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ERIC Number: EJ849639
Record Type: Journal
Publication Date: 2009
Pages: 6
Abstractor: ERIC
Reference Count: 0
ISBN: N/A
ISSN: ISSN-0037-7724
Folk in the History Classroom: Using the Music of the People to Teach Eras and Events
Lovorn, Michael G.
Social Education, v73 n4 p173-178 May-Jun 2009
Social studies content is more meaningful to students when they can empathize with the people they study. Such empathy can be fostered via content material that is presented in a relevant, emotional, intimate, and even entertaining manner. Folk music offers this type of creative and constructive approach. The elementary school classroom is the opportune place to introduce the stories of ordinary folks, whose experiences are traditionally underrepresented in textbooks and state standards. Connections between history and folk music are common and quite natural. Each period in American history has had its descriptive folk songs and notable artists. African American spirituals, stirring Civil War battle cries, and lonely cowboy yodels describe nineteenth-century life through a variety of perspectives. In the twentieth century, folk artists chronicled events such as the world wars, the Great Depression, union activities, and the civil rights movement. This tradition is alive and well, as evidenced by the multitude of folk festivals that take place annually across the United States. In this article, the author presents a lesson that uses Woody Guthrie's "Dust Storm Disaster" to study the Dust Bowl of the 1930s. Guthrie's music describes the "Dirty Thirties" from the perspective of those most affected by this environmental and economic disaster. The author has identified vocabulary terms from Guthrie's lyrics for the purpose of making language connections to the time and region. These terms are divided into two groups, lesson vocabulary and geography vocabulary, and are identified to direct students' focus to new terms and places that are integral elements of the activity. Period photographs enrich the activity and heighten students' visual learning experience. (Contains 9 online resources and 3 handouts.)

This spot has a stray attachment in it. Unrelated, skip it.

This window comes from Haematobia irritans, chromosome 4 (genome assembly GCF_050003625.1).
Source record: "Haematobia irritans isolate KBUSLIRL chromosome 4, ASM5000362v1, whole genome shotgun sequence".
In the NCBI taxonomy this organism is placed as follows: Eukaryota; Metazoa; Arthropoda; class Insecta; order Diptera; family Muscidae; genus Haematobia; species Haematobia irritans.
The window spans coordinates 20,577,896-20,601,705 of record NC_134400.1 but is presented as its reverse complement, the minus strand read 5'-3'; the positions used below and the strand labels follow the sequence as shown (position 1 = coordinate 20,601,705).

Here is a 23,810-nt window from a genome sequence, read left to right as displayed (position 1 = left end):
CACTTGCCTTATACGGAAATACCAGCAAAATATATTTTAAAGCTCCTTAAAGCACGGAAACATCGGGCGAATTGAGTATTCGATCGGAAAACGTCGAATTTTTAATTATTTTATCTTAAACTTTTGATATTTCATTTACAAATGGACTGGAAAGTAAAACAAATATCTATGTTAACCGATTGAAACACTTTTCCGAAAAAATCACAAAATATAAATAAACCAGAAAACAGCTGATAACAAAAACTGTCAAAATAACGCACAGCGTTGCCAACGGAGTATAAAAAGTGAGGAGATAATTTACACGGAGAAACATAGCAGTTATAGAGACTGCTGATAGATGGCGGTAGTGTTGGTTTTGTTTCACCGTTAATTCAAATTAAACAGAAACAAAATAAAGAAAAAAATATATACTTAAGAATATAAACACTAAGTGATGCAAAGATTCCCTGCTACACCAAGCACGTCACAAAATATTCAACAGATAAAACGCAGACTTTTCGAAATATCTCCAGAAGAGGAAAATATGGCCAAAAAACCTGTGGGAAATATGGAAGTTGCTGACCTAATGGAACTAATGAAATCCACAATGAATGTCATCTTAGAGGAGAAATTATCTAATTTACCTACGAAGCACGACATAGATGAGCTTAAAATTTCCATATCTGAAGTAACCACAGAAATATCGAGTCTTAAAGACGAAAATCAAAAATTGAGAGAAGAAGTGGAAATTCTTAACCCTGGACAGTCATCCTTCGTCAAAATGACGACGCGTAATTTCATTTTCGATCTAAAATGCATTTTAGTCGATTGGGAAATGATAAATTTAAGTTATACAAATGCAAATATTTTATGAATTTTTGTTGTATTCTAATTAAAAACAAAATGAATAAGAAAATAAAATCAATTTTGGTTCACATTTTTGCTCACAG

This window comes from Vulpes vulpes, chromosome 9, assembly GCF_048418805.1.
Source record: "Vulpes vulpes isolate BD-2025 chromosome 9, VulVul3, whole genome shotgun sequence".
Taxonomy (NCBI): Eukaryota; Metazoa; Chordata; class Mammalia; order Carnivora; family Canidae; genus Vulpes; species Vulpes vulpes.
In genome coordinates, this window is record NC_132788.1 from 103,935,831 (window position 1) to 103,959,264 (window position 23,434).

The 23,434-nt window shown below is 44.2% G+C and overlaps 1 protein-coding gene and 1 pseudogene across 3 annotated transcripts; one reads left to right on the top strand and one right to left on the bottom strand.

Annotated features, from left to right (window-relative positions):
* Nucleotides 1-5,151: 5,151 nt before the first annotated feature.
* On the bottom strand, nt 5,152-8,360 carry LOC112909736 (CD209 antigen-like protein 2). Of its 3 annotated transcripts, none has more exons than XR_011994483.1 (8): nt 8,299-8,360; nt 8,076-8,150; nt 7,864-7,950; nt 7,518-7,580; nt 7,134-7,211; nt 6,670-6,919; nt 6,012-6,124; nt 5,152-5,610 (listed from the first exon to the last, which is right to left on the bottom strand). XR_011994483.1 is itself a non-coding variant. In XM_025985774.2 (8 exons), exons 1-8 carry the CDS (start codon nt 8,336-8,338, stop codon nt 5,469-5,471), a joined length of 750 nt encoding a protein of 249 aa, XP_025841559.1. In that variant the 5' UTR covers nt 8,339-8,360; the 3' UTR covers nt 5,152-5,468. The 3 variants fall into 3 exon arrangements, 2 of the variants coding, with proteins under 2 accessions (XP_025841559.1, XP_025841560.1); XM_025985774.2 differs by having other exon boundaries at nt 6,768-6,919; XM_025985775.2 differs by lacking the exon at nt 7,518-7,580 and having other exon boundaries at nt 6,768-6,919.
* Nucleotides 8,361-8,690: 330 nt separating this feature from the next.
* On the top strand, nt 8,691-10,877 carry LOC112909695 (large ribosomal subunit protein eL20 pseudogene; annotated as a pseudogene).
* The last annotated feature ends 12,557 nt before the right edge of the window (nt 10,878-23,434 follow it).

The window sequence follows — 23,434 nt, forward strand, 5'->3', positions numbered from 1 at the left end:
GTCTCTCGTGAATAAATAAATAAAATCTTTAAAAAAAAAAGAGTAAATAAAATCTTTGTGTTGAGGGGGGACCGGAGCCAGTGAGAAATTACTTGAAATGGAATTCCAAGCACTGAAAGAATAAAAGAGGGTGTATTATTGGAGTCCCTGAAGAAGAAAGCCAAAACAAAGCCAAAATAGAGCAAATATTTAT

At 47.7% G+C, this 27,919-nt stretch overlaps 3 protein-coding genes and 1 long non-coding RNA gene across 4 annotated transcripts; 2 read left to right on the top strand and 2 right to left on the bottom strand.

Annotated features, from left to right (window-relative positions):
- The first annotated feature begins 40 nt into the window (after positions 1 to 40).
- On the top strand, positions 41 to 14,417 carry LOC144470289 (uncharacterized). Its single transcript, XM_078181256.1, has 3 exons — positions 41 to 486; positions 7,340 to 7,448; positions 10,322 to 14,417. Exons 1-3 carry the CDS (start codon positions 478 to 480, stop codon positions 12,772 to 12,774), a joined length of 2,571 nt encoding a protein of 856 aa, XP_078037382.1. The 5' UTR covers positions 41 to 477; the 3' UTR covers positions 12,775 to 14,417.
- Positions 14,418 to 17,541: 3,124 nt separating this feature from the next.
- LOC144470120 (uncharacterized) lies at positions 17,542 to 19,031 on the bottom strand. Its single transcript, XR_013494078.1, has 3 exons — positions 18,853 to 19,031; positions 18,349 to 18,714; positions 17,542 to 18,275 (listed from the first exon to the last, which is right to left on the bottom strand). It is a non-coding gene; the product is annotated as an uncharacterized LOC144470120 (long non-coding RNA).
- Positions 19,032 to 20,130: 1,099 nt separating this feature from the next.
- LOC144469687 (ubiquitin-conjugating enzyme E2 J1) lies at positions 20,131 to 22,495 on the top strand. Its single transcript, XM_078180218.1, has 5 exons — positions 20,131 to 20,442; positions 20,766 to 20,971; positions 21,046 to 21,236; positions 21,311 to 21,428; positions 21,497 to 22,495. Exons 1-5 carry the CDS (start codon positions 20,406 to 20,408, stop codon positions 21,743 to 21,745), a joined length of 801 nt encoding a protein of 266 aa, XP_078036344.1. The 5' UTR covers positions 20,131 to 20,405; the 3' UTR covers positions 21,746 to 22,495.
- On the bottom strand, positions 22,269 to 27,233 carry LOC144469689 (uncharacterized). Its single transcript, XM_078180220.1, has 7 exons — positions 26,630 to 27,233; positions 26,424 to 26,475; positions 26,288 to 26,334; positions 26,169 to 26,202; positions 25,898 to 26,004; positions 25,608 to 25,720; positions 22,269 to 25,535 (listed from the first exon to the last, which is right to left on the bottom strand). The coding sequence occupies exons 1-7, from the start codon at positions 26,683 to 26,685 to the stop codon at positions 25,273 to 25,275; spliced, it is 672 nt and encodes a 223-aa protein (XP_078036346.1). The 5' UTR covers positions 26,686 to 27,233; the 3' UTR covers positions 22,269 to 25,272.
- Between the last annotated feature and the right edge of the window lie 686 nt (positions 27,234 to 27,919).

National Council for the Social Studies. 8555 Sixteenth Street #500, Silver Spring, MD 20910. Tel: 800-683-0812; Tel: 301-588-1800; Fax: 301-588-2049; e-mail: membership@ncss.org; Web site: http://www.socialstudies.org
Publication Type: Journal Articles; Reports - Descriptive
Education Level: Elementary Education
Audience: Teachers
Language: English
Sponsor: N/A
Authoring Institution: N/A